A convoy of about 50 patched members of the Redeemed Motorcycle Club thundered away from Auckland’s Church of the Holy Sepulchre this afternoon bound for two days of outreach in Dargaville and Kaikohe.
Led by Redeemed President Rev Tony Brooking – who happens to be a priest at Holy Sep – Operation SOS will be hosting “Centrepiece” events in Selwyn Park, Dargaville tomorrow afternoon, and then again on Sunday afternoon at Kaikohe’s Memorial Park.
Tony says each day’s Centrepiece will include testimonies “from normal everyday people” who’ve come out the other side of domestic, drug or alcohol abuse, or who’ve either struggled with the loss of family members to suicide, or heard suicide’s siren-song themselves.
Or maybe they’ve survived time in prison – or come out of gang life. Whatever.
“These stories,” says Tony, “will delve into the realities of daily living for some people and help others to see these issues through a survivor’s lens.”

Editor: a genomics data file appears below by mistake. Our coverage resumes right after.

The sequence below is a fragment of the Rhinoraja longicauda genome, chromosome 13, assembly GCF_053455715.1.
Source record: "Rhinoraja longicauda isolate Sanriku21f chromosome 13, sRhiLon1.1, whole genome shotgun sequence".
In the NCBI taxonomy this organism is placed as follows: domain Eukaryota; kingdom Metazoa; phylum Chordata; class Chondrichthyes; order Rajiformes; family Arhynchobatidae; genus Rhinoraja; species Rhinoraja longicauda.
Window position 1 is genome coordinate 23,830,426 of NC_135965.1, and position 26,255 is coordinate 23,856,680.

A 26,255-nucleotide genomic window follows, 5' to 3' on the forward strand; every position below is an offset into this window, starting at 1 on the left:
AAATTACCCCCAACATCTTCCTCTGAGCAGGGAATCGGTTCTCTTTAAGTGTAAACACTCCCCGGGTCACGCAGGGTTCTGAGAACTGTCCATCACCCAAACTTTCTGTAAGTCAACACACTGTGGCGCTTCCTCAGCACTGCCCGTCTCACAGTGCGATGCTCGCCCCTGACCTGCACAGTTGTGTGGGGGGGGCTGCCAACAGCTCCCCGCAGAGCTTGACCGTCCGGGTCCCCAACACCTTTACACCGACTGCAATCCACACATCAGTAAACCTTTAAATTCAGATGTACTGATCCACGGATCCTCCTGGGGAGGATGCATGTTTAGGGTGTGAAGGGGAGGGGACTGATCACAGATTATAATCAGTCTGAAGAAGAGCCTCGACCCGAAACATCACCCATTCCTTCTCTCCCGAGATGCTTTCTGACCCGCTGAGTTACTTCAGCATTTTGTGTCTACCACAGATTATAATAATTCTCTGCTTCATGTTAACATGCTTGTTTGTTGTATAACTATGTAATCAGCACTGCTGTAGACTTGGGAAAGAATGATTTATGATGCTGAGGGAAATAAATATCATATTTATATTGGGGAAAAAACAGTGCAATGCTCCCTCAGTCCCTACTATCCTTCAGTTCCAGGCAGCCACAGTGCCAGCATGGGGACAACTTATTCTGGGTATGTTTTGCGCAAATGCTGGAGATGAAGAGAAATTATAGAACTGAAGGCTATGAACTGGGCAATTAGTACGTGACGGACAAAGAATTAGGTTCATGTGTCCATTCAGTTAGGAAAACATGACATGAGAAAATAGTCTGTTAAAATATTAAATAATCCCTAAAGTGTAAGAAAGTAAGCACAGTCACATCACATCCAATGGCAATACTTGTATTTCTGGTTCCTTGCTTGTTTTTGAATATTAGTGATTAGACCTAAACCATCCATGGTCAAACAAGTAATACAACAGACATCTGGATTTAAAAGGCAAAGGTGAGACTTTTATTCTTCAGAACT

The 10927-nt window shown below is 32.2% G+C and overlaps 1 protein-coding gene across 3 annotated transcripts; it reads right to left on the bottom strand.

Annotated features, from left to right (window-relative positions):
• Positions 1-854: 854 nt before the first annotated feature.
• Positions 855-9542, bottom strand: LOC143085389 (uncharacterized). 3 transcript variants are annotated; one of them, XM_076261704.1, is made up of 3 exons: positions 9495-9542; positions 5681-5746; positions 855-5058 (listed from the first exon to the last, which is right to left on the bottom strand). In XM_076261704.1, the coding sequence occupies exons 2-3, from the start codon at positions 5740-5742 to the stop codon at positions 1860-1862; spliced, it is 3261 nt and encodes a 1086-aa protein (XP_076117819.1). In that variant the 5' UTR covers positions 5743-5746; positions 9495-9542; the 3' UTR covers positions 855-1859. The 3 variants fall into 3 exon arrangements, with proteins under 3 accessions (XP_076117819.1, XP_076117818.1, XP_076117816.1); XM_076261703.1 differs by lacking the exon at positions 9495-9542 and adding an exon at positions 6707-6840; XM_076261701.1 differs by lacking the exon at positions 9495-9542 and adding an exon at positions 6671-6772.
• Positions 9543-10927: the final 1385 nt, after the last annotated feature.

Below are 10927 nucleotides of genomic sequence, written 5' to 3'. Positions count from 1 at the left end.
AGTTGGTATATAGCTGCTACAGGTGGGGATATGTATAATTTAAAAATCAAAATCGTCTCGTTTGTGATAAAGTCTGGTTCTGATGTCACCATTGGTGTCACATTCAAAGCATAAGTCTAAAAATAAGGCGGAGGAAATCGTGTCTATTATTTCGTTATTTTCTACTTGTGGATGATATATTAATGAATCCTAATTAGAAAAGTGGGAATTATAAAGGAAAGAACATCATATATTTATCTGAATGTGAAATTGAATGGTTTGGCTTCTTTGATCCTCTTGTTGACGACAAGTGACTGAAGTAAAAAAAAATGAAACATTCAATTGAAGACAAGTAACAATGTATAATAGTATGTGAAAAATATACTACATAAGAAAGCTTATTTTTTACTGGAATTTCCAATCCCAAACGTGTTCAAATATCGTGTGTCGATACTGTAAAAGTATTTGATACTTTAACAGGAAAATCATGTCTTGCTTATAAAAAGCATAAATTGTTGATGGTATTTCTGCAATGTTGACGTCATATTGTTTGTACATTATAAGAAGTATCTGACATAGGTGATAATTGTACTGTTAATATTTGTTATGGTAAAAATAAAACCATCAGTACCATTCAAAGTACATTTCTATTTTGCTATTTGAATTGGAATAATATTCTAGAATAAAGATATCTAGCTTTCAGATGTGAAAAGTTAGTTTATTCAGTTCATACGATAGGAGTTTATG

The speakers come from a range of cultures and backgrounds, he says – but “their stories have one common factor – the redemptive power of Christ.”
It won’t be just talk, either: there’ll be plenty of music too, with reggae, RnB and other genres, provided by an eight-piece band.
While this weekend’s event is an non-denominational one, it has a significant Anglican presence: There’s Tony for starters (and some stalwarts from Holy Sep) and there’s the Rev Jacynthia Murphy, who is the event organiser in Dargaville and Kaikohe.
That’s not all – because on the pillion behind Tony for the ride north this afternoon, was young Levi Pikaahu, who’s Bishop Kito’s nephew.
Each day’s event starts at midday. And during the hour or so preceding that, the convoy will fan out and do a flyer drop .
“The convoy,” says Tony, “will be used as a draw card for communities. We’re hoping the rumble of the bikes will shake the communities into action.”